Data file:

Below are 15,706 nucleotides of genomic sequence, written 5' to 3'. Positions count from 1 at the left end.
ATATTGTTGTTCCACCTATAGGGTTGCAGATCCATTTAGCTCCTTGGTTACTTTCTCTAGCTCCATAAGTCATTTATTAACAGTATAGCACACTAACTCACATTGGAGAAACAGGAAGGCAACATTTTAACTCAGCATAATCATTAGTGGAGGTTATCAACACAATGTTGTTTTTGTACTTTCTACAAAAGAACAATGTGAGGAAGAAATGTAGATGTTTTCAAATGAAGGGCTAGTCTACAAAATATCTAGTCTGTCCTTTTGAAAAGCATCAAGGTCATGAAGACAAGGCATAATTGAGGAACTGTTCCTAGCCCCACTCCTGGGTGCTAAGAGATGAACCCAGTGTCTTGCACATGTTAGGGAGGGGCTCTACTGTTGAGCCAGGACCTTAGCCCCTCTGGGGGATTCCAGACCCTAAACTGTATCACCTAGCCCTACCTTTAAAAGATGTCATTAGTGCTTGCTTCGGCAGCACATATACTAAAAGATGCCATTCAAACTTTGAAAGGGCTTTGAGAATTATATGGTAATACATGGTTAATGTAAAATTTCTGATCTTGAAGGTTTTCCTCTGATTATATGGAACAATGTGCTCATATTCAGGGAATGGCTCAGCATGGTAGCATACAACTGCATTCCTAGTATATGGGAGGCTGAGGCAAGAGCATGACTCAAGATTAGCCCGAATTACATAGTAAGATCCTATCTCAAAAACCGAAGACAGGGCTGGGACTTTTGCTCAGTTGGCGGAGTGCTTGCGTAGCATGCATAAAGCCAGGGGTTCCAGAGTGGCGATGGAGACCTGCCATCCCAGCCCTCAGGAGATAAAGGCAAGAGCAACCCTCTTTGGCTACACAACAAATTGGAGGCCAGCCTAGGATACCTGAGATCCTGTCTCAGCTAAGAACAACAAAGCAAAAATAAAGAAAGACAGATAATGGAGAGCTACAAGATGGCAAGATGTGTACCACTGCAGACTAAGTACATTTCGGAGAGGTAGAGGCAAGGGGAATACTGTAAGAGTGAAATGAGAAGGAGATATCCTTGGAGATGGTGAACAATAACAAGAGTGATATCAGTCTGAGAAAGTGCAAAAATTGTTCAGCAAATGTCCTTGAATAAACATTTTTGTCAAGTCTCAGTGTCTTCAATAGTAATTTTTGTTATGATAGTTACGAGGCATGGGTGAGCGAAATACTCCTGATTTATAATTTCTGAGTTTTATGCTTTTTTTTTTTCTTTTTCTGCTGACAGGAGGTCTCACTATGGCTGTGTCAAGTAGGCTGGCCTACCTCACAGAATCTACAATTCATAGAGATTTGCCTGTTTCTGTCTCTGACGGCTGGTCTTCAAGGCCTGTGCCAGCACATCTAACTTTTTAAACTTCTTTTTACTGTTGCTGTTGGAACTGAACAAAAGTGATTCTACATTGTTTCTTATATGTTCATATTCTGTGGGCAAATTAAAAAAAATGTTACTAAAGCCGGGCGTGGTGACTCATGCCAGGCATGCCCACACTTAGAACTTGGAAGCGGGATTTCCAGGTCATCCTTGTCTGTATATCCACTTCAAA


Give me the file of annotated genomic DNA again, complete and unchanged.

Below are 15,706 nucleotides of genomic sequence, written 5' to 3'. Positions count from 1 at the left end.
ATATTGTTGTTCCACCTATAGGGTTGCAGATCCATTTAGCTCCTTGGTTACTTTCTCTAGCTCCATAAGTCATTTATTAACAGTATAGCACACTAACTCACATTGGAGAAACAGGAAGGCAACATTTTAACTCAGCATAATCATTAGTGGAGGTTATCAACACAATGTTGTTTTTGTACTTTCTACAAAAGAACAATGTGAGGAAGAAATGTAGATGTTTTCAAATGAAGGGCTAGTCTACAAAATATCTAGTCTGTCCTTTTGAAAAGCATCAAGGTCATGAAGACAAGGCATAATTGAGGAACTGTTCCTAGCCCCACTCCTGGGTGCTAAGAGATGAACCCAGTGTCTTGCACATGTTAGGGAGGGGCTCTACTGTTGAGCCAGGACCTTAGCCCCTCTGGGGGATTCCAGACCCTAAACTGTATCACCTAGCCCTACCTTTAAAAGATGTCATTAGTGCTTGCTTCGGCAGCACATATACTAAAAGATGCCATTCAAACTTTGAAAGGGCTTTGAGAATTATATGGTAATACATGGTTAATGTAAAATTTCTGATCTTGAAGGTTTTCCTCTGATTATATGGAACAATGTGCTCATATTCAGGGAATGGCTCAGCATGGTAGCATACAACTGCATTCCTAGTATATGGGAGGCTGAGGCAAGAGCATGACTCAAGATTAGCCCGAATTACATAGTAAGATCCTATCTCAAAAACCGAAGACAGGGCTGGGACTTTTGCTCAGTTGGCGGAGTGCTTGCGTAGCATGCATAAAGCCAGGGGTTCCAGAGTGGCGATGGAGACCTGCCATCCCAGCCCTCAGGAGATAAAGGCAAGAGCAACCCTCTTTGGCTACACAACAAATTGGAGGCCAGCCTAGGATACCTGAGATCCTGTCTCAGCTAAGAACAACAAAGCAAAAATAAAGAAAGACAGATAATGGAGAGCTACAAGATGGCAAGATGTGTACCACTGCAGACTAAGTACATTTCGGAGAGGTAGAGGCAAGGGGAATACTGTAAGAGTGAAATGAGAAGGAGATATCCTTGGAGATGGTGAACAATAACAAGAGTGATATCAGTCTGAGAAAGTGCAAAAATTGTTCAGCAAATGTCCTTGAATAAACATTTTTGTCAAGTCTCAGTGTCTTCAATAGTAATTTTTGTTATGATAGTTACGAGGCATGGGTGAGCGAAATACTCCTGATTTATAATTTCTGAGTTTTATGCTTTTTTTTTTTCTTTTTCTGCTGACAGGAGGTCTCACTATGGCTGTGTCAAGTAGGCTGGCCTACCTCACAGAATCTACAATTCATAGAGATTTGCCTGTTTCTGTCTCTGACGGCTGGTCTTCAAGGCCTGTGCCAGCACATCTAACTTTTTAAACTTCTTTTTACTGTTGCTGTTGGAACTGAACAAAAGTGATTCTACATTGTTTCTTATATGTTCATATTCTGTGGGCAAATTAAAAAAAATGTTACTAAAGCCGGGCGTGGTGACTCATGCCAGGCATGCCCACACTTAGAACTTGGAAGCGGGATTTCCAGGTCATCCTTGTCTGTATATCCACTTCAAA